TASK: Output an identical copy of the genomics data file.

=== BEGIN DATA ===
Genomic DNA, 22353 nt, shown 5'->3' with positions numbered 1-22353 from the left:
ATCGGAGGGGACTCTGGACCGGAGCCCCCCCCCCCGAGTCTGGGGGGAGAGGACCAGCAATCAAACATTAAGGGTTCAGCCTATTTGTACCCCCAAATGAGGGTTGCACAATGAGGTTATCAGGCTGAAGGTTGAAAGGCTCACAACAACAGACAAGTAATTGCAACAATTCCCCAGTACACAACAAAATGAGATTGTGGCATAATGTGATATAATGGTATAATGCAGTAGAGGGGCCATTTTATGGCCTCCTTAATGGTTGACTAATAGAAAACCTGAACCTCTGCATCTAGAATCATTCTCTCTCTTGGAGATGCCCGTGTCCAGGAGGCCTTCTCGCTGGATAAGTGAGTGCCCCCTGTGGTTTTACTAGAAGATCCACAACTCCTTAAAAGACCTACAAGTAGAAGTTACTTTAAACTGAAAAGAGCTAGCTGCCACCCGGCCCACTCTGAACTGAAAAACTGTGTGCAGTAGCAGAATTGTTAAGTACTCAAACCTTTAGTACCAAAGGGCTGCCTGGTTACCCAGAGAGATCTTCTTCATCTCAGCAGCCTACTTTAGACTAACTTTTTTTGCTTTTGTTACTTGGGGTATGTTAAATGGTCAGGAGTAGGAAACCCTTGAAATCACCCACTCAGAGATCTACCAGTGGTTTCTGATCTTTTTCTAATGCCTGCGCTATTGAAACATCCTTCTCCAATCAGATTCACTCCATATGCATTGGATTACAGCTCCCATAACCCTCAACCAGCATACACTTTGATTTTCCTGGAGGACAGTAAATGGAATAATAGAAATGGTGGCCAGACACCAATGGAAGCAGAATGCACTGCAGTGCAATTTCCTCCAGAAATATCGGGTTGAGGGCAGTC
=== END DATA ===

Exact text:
Genomic DNA, 22353 nt, shown 5'->3' with positions numbered 1-22353 from the left:
ATCGGAGGGGACTCTGGACCGGAGCCCCCCCCCCCGAGTCTGGGGGGAGAGGACCAGCAATCAAACATTAAGGGTTCAGCCTATTTGTACCCCCAAATGAGGGTTGCACAATGAGGTTATCAGGCTGAAGGTTGAAAGGCTCACAACAACAGACAAGTAATTGCAACAATTCCCCAGTACACAACAAAATGAGATTGTGGCATAATGTGATATAATGGTATAATGCAGTAGAGGGGCCATTTTATGGCCTCCTTAATGGTTGACTAATAGAAAACCTGAACCTCTGCATCTAGAATCATTCTCTCTCTTGGAGATGCCCGTGTCCAGGAGGCCTTCTCGCTGGATAAGTGAGTGCCCCCTGTGGTTTTACTAGAAGATCCACAACTCCTTAAAAGACCTACAAGTAGAAGTTACTTTAAACTGAAAAGAGCTAGCTGCCACCCGGCCCACTCTGAACTGAAAAACTGTGTGCAGTAGCAGAATTGTTAAGTACTCAAACCTTTAGTACCAAAGGGCTGCCTGGTTACCCAGAGAGATCTTCTTCATCTCAGCAGCCTACTTTAGACTAACTTTTTTTGCTTTTGTTACTTGGGGTATGTTAAATGGTCAGGAGTAGGAAACCCTTGAAATCACCCACTCAGAGATCTACCAGTGGTTTCTGATCTTTTTCTAATGCCTGCGCTATTGAAACATCCTTCTCCAATCAGATTCACTCCATATGCATTGGATTACAGCTCCCATAACCCTCAACCAGCATACACTTTGATTTTCCTGGAGGACAGTAAATGGAATAATAGAAATGGTGGCCAGACACCAATGGAAGCAGAATGCACTGCAGTGCAATTTCCTCCAGAAATATCGGGTTGAGGGCAGTC